The Anti-Kickback Statute and Stark Law prohibit medical providers from paying or receiving kickbacks, remuneration, or anything of value in exchange for referrals of patients who will receive treatment paid for by government healthcare programs such as Medicare and Medicaid, and from entering into certain kinds of financial relationships.
Difference Between Anti-Kickbacks and Stark Law
There are differences between the Anti-Kickback Statute and Stark Law, and regulations provide “safe harbors” permitting certain arrangements.
Significant experience with the statutes and regulations is often required to to understand, analyze, and develop a False Claims Act case based on violations of them.
Typically, however, the core analysis looks at the a fundamental question: was something of value provided to induce health care referrals?
This “thing of value” can be as simple as cash, or as complex as a carefully constructed physician employment agreement or the right to invest in a profitable joint venture. Basically, anything of value to a person in a position to refer, such as cheap office space, patients referrals, a free employee, or a fat bonus, can classify as an illegal inducement under the Anti-Kickback and Stark laws.
The Anti-Kickback Statute, 42 U.S.C. § 1320a-7b(b), covers a broader range of activity than the Stark Law, and extends to all medical providers in a position to arrange or recommend medical services. “Referrals” under the Anti-Kickback Statute include “any item or service for which payment may be made in whole or in part under a Federal health care program.”
While the Anti-Kickback Statute covers a broad range of activity, it also requires a showing of an “intent to induce referrals.” The criminal provisions of the Anti-Kickback Statute are violated where something of value is “knowingly and willfully” provided with a purpose to induce referrals.
Claims for payment submitted to Medicare or Medicaid that include items or services resulting from a violation of the Anti-Kickback Statute are deemed to be false claims under the False Claims Act, even if the defendant did not have the specific intent to commit a violation of the Anti-Kickback Statute.
Therefore, providers may not argue that they did not know they were violating the FCA because they were not aware the Anti-Kickback Statute existed.
The Stark Law
Under the Stark Law, 42 U.S.C. § 1395nn, “referrals” are limited to certain types of medical services, such as lab testing, hospital services, prescription drugs, and durable medical equipment, defined as “designated health services.” In addition, the Stark Law applies only to relationships with physicians.
The Stark Law, unlike the Anti-Kickback Statute, flatly prohibits a broad range of financial relationships, and does not require proof of an intent to induce referrals. Determining whether a particular financial relationship runs afoul of the Stark Law, however, can be more technically complicated.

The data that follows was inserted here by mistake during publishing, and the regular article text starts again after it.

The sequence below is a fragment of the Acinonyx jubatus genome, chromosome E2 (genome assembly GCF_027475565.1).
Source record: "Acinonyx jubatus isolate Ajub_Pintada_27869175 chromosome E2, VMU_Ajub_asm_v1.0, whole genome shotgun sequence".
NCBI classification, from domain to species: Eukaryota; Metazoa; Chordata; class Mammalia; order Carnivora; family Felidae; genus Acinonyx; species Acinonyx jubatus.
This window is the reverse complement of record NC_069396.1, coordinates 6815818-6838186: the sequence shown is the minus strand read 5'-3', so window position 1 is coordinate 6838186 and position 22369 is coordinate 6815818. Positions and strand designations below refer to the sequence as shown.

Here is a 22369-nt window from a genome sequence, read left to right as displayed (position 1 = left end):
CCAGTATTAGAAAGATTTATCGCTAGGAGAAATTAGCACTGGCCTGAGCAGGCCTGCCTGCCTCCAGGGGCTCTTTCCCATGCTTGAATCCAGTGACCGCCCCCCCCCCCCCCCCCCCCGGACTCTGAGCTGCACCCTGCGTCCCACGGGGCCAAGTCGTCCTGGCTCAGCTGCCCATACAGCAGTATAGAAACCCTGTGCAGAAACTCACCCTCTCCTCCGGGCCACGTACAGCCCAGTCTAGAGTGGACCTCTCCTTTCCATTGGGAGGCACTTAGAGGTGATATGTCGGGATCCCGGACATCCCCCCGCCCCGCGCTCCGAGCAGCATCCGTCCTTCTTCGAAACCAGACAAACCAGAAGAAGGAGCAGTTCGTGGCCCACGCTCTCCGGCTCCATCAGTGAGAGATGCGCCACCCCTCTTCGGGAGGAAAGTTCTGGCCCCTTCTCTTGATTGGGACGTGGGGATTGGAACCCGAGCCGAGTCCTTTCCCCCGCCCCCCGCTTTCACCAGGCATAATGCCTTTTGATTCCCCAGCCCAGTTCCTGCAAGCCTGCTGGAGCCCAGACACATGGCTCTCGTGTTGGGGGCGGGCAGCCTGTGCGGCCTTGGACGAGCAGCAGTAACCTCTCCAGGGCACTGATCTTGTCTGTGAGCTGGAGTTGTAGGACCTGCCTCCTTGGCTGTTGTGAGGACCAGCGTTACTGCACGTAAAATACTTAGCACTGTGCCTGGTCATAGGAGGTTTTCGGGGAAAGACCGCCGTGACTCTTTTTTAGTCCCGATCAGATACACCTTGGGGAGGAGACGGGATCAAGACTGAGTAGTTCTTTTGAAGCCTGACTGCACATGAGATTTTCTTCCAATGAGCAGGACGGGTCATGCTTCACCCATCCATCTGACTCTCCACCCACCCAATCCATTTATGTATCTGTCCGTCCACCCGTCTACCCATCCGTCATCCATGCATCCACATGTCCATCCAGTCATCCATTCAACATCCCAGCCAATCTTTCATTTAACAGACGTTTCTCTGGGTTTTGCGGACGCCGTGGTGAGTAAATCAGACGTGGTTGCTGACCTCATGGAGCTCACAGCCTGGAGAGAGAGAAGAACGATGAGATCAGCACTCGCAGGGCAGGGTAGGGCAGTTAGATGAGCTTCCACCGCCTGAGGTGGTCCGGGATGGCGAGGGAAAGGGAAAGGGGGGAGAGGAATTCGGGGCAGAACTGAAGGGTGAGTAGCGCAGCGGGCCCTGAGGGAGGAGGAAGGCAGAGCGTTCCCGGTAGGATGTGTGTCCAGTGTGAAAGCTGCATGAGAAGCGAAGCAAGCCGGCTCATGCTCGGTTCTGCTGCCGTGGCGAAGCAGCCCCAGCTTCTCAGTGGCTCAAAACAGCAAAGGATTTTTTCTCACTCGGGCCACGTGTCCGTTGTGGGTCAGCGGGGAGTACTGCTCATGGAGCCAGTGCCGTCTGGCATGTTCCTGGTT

Classic examples of violations of Anti-kickback and Stark laws include:
- Hospitals, nursing homes, labs, dialysis centers, drug, or DME companies paying kickbacks to doctors through big salaries or “consulting” fees to serve as Medical Directors, proctors, or “consultants,” where the doctors do little actual, useful work;
- Hospitals, nursing homes, labs, dialysis centers, drug or DME companies offering doctors in a position to make referrals the opportunity to buy into surgical centers, distributorships, joint ventures, or other investment opportunities on favorable financial terms — especially if those terms depend on the amount of business the doctor will refer;
- Hospitals paying their employed physicians salaries or “performance bonuses” tied directly or indirectly to the number of x-rays, lab tests, or procedures ordered at the hospital;
- Hospitals, dialysis companies, or other providers buying physician practices for inflated prices, with a requirement that the physician continue to work at the practice and refer business to the hospital or dialysis company;
- Hospitals offering physicians below-market-rate rent for office space, free access to clinical or administrative support staff, or other special deals on overhead expenses;
- Drug companies, DME companies, and providers of skilled therapy paying nursing homes for long term contracts to provide services to nursing home patients, or giving the nursing homes free or low cost access to consulting pharmacists, therapists, or other clinical or support staff to access their patient populations;
- Drug companies paying kickbacks to pharmacies (retail or specialty) to get them to switch patients’ prescriptions;
- Drug companies paying kickbacks to insurers to get on their formularies;
- Payments by specialty pharmacies, DME suppliers, therapy centers, nursing homes, etc. to patient recruiters or to patients directly.
Blowing the whistle on unlawful financial arrangements and kickbacks
We can’t list every way that people have tried to cheat the healthcare system, and people are always finding new ways. Whistleblowers have played a critical role in exposing violations of the Anti-Kickback Statue and Stark laws, maintaining the integrity of the system, protecting patients, and saving taxpayer money.
Unlawful kickbacks and financial arrangements are planned and carried out at many different levels of the healthcare system – from individual medical offices to the executive offices of global pharmaceutical companies – and the government has long viewed enforcement of the Anti-Kickback and Stark laws as material to preventing healthcare fraud, waste, and abuse.